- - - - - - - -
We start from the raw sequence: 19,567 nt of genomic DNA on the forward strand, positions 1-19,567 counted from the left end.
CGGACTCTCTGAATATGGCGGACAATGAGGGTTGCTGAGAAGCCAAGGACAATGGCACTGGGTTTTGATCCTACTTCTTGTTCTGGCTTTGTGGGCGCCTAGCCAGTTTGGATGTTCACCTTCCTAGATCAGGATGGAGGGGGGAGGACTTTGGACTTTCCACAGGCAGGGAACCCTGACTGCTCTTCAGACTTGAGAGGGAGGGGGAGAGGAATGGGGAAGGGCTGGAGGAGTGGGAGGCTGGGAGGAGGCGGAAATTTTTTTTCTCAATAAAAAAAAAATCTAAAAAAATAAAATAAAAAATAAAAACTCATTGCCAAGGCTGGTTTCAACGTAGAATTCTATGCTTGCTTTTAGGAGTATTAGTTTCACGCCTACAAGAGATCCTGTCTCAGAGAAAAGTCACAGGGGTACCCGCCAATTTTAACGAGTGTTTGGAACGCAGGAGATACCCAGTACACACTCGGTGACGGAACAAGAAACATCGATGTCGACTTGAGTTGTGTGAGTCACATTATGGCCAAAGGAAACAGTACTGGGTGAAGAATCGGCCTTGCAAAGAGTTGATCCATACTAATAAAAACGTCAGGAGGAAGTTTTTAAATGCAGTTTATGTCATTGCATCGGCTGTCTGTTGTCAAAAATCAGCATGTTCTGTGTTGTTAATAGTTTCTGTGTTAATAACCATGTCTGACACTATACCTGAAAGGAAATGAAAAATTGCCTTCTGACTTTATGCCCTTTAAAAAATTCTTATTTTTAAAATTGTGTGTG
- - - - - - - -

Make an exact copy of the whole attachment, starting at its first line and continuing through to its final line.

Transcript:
We start from the raw sequence: 19,567 nt of genomic DNA on the forward strand, positions 1-19,567 counted from the left end.
CGGACTCTCTGAATATGGCGGACAATGAGGGTTGCTGAGAAGCCAAGGACAATGGCACTGGGTTTTGATCCTACTTCTTGTTCTGGCTTTGTGGGCGCCTAGCCAGTTTGGATGTTCACCTTCCTAGATCAGGATGGAGGGGGGAGGACTTTGGACTTTCCACAGGCAGGGAACCCTGACTGCTCTTCAGACTTGAGAGGGAGGGGGAGAGGAATGGGGAAGGGCTGGAGGAGTGGGAGGCTGGGAGGAGGCGGAAATTTTTTTTCTCAATAAAAAAAAAATCTAAAAAAATAAAATAAAAAATAAAAACTCATTGCCAAGGCTGGTTTCAACGTAGAATTCTATGCTTGCTTTTAGGAGTATTAGTTTCACGCCTACAAGAGATCCTGTCTCAGAGAAAAGTCACAGGGGTACCCGCCAATTTTAACGAGTGTTTGGAACGCAGGAGATACCCAGTACACACTCGGTGACGGAACAAGAAACATCGATGTCGACTTGAGTTGTGTGAGTCACATTATGGCCAAAGGAAACAGTACTGGGTGAAGAATCGGCCTTGCAAAGAGTTGATCCATACTAATAAAAACGTCAGGAGGAAGTTTTTAAATGCAGTTTATGTCATTGCATCGGCTGTCTGTTGTCAAAAATCAGCATGTTCTGTGTTGTTAATAGTTTCTGTGTTAATAACCATGTCTGACACTATACCTGAAAGGAAATGAAAAATTGCCTTCTGACTTTATGCCCTTTAAAAAATTCTTATTTTTAAAATTGTGTGTG